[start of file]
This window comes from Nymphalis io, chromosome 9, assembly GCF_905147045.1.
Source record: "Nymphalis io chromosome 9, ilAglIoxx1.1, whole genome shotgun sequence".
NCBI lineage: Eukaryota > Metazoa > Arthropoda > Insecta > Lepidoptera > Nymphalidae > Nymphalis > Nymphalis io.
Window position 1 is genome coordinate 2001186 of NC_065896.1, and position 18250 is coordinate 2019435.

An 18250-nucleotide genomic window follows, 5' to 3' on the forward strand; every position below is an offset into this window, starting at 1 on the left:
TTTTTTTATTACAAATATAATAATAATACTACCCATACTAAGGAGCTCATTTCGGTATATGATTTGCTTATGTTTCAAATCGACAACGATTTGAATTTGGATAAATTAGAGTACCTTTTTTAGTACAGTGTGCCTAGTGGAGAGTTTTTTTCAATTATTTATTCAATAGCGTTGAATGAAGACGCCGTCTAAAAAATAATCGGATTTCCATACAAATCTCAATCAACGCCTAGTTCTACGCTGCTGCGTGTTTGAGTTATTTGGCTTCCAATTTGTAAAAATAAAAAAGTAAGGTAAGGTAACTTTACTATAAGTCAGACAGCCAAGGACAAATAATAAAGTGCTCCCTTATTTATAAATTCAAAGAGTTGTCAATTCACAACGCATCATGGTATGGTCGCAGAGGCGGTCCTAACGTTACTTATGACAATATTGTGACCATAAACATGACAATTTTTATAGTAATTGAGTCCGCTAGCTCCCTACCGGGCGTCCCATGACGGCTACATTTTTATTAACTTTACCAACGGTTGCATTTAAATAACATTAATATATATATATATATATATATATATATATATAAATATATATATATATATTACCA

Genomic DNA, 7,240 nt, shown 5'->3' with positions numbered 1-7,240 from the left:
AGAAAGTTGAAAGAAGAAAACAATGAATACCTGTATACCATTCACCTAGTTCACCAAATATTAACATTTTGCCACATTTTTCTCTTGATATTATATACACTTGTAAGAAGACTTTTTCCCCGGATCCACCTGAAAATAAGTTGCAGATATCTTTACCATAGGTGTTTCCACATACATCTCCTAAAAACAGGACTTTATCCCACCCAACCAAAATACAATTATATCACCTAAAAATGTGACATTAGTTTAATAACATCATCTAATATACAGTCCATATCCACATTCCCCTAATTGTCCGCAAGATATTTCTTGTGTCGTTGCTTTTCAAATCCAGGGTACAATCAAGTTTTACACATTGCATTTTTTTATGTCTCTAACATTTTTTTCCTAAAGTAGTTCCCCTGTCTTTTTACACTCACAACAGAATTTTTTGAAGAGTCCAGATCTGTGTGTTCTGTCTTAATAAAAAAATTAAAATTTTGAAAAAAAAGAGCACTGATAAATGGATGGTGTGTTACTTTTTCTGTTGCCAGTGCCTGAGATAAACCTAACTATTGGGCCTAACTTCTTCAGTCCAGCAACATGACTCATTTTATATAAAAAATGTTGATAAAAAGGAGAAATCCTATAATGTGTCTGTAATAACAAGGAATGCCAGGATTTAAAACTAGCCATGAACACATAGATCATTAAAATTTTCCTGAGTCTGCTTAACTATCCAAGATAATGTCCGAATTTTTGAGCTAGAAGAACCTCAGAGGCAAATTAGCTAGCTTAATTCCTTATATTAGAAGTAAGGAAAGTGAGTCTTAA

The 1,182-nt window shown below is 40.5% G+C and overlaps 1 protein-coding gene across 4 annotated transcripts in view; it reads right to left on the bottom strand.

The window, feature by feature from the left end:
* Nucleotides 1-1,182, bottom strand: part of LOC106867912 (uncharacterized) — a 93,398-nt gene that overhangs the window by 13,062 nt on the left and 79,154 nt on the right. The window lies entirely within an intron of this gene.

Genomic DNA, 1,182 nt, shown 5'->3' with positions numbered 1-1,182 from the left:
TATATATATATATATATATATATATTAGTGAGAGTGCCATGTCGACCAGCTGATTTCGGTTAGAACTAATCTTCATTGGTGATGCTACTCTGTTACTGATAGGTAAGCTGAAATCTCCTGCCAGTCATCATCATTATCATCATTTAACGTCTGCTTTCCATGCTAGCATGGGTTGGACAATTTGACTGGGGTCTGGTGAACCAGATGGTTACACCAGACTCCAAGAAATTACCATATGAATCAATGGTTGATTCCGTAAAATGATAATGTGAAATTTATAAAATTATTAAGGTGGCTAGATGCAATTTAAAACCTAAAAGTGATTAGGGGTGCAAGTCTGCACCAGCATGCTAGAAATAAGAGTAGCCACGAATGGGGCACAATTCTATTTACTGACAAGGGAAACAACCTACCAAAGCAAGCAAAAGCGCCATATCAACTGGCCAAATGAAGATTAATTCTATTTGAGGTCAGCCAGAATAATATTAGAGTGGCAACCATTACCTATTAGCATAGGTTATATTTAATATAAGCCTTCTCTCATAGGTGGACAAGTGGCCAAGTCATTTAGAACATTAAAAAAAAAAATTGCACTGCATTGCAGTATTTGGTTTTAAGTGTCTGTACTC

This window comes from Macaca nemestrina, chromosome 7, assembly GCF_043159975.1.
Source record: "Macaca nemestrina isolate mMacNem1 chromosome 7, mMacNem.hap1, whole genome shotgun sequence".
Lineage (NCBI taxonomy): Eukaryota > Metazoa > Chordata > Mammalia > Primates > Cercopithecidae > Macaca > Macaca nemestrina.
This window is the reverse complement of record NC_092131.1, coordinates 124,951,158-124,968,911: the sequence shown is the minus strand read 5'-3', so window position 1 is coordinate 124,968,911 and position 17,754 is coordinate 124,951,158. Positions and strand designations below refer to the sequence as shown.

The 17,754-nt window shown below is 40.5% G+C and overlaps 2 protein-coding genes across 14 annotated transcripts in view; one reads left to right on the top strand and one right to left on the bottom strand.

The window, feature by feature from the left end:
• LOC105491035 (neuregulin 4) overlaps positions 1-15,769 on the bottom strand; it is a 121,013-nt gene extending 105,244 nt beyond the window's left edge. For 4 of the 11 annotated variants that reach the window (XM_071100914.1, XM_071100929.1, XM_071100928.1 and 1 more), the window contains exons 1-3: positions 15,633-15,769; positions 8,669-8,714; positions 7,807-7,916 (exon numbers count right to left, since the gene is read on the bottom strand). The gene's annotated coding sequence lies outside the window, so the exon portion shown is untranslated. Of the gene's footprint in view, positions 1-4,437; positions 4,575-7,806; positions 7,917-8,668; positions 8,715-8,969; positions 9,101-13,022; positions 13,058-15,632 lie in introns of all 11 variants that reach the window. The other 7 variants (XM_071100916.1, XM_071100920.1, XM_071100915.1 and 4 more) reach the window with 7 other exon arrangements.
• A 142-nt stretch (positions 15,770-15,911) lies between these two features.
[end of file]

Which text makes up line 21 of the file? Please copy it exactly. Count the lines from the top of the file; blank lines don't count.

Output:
• A 142-nt stretch (positions 15,770-15,911) lies between these two features.